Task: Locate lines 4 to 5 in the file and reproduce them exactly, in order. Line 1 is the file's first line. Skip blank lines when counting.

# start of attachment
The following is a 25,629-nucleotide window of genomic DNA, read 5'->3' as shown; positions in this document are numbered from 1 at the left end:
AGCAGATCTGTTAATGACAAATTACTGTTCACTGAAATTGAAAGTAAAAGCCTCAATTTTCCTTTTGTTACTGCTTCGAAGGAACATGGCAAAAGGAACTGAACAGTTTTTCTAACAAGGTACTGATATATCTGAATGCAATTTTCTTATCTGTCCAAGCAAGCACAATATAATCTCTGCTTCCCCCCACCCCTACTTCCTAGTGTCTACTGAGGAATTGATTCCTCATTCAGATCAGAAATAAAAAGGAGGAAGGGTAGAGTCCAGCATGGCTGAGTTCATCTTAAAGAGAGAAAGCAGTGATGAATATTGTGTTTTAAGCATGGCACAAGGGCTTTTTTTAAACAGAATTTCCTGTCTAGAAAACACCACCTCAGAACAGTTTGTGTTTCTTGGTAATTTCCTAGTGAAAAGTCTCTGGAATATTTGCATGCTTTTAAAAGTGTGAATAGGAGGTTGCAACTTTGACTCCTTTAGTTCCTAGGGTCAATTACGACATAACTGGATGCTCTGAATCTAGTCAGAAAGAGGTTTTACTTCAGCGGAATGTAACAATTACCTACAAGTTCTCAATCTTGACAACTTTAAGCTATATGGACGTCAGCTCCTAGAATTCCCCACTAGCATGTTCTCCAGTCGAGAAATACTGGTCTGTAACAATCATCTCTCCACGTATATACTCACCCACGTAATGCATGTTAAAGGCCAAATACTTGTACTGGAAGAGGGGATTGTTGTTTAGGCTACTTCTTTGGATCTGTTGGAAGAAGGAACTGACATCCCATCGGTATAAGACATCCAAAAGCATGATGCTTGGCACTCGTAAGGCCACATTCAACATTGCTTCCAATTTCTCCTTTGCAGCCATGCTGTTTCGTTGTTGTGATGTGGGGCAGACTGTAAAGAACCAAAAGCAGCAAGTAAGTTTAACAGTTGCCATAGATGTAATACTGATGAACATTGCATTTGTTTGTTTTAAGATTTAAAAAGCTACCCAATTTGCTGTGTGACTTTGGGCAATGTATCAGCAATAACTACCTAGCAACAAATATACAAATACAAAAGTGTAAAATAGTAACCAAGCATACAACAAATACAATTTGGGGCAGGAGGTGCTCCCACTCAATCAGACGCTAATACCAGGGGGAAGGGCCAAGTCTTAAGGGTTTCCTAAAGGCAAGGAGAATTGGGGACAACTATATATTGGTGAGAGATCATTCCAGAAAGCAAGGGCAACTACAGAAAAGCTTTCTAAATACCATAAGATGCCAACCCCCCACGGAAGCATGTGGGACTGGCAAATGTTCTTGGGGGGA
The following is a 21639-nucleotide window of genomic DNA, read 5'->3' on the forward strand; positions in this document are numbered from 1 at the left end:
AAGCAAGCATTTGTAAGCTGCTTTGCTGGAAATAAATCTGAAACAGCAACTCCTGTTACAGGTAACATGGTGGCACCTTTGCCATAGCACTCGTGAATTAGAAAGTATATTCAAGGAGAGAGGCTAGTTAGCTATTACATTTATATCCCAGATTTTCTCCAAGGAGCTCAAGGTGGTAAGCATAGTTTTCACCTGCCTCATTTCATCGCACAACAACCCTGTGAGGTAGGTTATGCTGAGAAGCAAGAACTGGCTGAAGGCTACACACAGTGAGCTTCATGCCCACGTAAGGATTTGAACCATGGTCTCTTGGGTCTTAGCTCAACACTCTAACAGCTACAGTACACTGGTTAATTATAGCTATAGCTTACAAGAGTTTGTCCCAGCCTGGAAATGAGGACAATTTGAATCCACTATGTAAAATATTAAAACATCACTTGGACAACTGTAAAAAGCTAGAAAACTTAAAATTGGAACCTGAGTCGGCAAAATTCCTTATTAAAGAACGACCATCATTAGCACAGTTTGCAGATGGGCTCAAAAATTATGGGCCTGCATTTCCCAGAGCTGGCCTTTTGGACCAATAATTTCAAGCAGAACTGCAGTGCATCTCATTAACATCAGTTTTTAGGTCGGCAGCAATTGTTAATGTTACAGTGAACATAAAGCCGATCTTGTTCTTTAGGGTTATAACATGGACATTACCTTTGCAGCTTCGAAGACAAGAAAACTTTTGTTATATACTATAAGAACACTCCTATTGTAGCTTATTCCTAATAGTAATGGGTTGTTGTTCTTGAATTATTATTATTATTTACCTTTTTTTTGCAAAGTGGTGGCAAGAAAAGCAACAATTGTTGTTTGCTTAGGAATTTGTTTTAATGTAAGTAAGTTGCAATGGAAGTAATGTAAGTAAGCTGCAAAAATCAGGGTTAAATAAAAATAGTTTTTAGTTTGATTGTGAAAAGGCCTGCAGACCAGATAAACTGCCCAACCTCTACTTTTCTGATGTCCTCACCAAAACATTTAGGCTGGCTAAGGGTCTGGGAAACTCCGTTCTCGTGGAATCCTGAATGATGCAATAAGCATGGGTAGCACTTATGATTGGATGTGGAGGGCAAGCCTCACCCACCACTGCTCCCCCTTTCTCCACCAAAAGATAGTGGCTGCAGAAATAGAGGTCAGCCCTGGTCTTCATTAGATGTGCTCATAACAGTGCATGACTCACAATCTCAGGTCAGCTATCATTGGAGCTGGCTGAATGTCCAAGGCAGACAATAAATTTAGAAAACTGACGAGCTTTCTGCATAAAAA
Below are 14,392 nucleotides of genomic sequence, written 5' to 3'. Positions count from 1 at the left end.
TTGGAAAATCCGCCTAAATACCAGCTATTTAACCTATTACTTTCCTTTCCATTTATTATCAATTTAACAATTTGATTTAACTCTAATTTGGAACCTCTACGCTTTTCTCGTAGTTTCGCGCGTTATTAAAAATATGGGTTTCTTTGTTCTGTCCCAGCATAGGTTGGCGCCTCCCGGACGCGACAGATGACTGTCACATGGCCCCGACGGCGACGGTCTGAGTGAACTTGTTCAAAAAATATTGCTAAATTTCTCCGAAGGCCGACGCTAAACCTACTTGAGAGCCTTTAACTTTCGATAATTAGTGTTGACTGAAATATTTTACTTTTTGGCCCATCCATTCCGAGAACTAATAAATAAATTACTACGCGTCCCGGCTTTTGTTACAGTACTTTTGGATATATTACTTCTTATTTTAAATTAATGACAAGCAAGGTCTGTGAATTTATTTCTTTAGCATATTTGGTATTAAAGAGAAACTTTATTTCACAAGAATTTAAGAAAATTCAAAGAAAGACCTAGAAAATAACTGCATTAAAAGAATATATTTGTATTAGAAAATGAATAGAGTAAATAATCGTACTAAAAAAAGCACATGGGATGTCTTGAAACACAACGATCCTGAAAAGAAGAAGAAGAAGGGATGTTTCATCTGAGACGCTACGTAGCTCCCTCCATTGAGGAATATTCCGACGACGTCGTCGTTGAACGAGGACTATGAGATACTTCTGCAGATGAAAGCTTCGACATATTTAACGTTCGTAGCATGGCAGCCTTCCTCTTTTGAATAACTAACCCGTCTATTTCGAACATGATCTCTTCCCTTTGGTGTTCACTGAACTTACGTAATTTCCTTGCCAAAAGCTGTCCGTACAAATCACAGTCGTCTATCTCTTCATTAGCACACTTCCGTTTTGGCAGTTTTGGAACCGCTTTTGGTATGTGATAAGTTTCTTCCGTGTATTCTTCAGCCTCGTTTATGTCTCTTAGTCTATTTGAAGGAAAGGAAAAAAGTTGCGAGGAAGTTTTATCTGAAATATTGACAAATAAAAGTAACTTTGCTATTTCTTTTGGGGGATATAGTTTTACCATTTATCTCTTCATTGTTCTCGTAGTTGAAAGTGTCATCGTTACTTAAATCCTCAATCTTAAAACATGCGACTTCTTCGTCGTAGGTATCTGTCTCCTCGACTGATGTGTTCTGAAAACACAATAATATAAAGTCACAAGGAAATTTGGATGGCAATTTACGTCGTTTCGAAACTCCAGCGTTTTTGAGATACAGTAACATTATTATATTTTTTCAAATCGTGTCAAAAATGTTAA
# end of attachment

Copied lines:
AAGCAAGCATTTGTAAGCTGCTTTGCTGGAAATAAATCTGAAACAGCAACTCCTGTTACAGGTAACATGGTGGCACCTTTGCCATAGCACTCGTGAATTAGAAAGTATATTCAAGGAGAGAGGCTAGTTAGCTATTACATTTATATCCCAGATTTTCTCCAAGGAGCTCAAGGTGGTAAGCATAGTTTTCACCTGCCTCATTTCATCGCACAACAACCCTGTGAGGTAGGTTATGCTGAGAAGCAAGAACTGGCTGAAGGCTACACACAGTGAGCTTCATGCCCACGTAAGGATTTGAACCATGGTCTCTTGGGTCTTAGCTCAACACTCTAACAGCTACAGTACACTGGTTAATTATAGCTATAGCTTACAAGAGTTTGTCCCAGCCTGGAAATGAGGACAATTTGAATCCACTATGTAAAATATTAAAACATCACTTGGACAACTGTAAAAAGCTAGAAAACTTAAAATTGGAACCTGAGTCGGCAAAATTCCTTATTAAAGAACGACCATCATTAGCACAGTTTGCAGATGGGCTCAAAAATTATGGGCCTGCATTTCCCAGAGCTGGCCTTTTGGACCAATAATTTCAAGCAGAACTGCAGTGCATCTCATTAACATCAGTTTTTAGGTCGGCAGCAATTGTTAATGTTACAGTGAACATAAAGCCGATCTTGTTCTTTAGGGTTATAACATGGACATTACCTTTGCAGCTTCGAAGACAAGAAAACTTTTGTTATATACTATAAGAACACTCCTATTGTAGCTTATTCCTAATAGTAATGGGTTGTTGTTCTTGAATTATTATTATTATTTACCTTTTTTTTGCAAAGTGGTGGCAAGAAAAGCAACAATTGTTGTTTGCTTAGGAATTTGTTTTAATGTAAGTAAGTTGCAATGGAAGTAATGTAAGTAAGCTGCAAAAATCAGGGTTAAATAAAAATAGTTTTTAGTTTGATTGTGAAAAGGCCTGCAGACCAGATAAACTGCCCAACCTCTACTTTTCTGATGTCCTCACCAAAACATTTAGGCTGGCTAAGGGTCTGGGAAACTCCGTTCTCGTGGAATCCTGAATGATGCAATAAGCATGGGTAGCACTTATGATTGGATGTGGAGGGCAAGCCTCACCCACCACTGCTCCCCCTTTCTCCACCAAAAGATAGTGGCTGCAGAAATAGAGGTCAGCCCTGGTCTTCATTAGATGTGCTCATAACAGTGCATGACTCACAATCTCAGGTCAGCTATCATTGGAGCTGGCTGAATGTCCAAGGCAGACAATAAATTTAGAAAACTGACGAGCTTTCTGCATAAAAA
Below are 14,392 nucleotides of genomic sequence, written 5' to 3'. Positions count from 1 at the left end.